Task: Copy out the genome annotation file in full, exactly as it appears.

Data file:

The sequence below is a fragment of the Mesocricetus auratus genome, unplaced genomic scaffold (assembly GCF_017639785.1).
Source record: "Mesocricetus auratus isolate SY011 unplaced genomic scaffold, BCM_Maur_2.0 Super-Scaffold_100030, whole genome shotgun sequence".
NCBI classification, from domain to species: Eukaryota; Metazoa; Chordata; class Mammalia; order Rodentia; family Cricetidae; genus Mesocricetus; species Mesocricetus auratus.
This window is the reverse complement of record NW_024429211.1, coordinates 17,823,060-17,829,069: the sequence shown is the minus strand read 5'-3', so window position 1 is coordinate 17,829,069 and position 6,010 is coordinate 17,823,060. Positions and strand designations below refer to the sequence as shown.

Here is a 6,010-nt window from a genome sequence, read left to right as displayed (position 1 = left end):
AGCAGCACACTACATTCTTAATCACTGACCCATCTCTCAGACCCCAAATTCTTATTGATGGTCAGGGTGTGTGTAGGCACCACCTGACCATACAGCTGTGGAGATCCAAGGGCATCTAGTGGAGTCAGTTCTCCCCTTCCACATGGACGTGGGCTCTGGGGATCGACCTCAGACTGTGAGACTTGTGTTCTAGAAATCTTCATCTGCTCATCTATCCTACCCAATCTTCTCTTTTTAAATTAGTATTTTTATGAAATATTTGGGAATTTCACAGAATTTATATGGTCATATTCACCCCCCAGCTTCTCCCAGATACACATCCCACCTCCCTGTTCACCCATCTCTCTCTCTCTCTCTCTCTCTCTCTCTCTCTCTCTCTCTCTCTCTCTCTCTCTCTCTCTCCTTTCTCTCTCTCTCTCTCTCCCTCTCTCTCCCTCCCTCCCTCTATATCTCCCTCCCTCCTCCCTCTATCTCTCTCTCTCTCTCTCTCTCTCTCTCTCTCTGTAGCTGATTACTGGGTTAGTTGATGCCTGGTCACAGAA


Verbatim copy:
The sequence below is a fragment of the Mesocricetus auratus genome, unplaced genomic scaffold (assembly GCF_017639785.1).
Source record: "Mesocricetus auratus isolate SY011 unplaced genomic scaffold, BCM_Maur_2.0 Super-Scaffold_100030, whole genome shotgun sequence".
NCBI classification, from domain to species: Eukaryota; Metazoa; Chordata; class Mammalia; order Rodentia; family Cricetidae; genus Mesocricetus; species Mesocricetus auratus.
This window is the reverse complement of record NW_024429211.1, coordinates 17,823,060-17,829,069: the sequence shown is the minus strand read 5'-3', so window position 1 is coordinate 17,829,069 and position 6,010 is coordinate 17,823,060. Positions and strand designations below refer to the sequence as shown.

Here is a 6,010-nt window from a genome sequence, read left to right as displayed (position 1 = left end):
AGCAGCACACTACATTCTTAATCACTGACCCATCTCTCAGACCCCAAATTCTTATTGATGGTCAGGGTGTGTGTAGGCACCACCTGACCATACAGCTGTGGAGATCCAAGGGCATCTAGTGGAGTCAGTTCTCCCCTTCCACATGGACGTGGGCTCTGGGGATCGACCTCAGACTGTGAGACTTGTGTTCTAGAAATCTTCATCTGCTCATCTATCCTACCCAATCTTCTCTTTTTAAATTAGTATTTTTATGAAATATTTGGGAATTTCACAGAATTTATATGGTCATATTCACCCCCCAGCTTCTCCCAGATACACATCCCACCTCCCTGTTCACCCATCTCTCTCTCTCTCTCTCTCTCTCTCTCTCTCTCTCTCTCTCTCTCTCTCTCTCTCTCTCTCCTTTCTCTCTCTCTCTCTCTCCCTCTCTCTCCCTCCCTCCCTCTATATCTCCCTCCCTCCTCCCTCTATCTCTCTCTCTCTCTCTCTCTCTCTCTCTCTCTGTAGCTGATTACTGGGTTAGTTGATGCCTGGTCACAGAA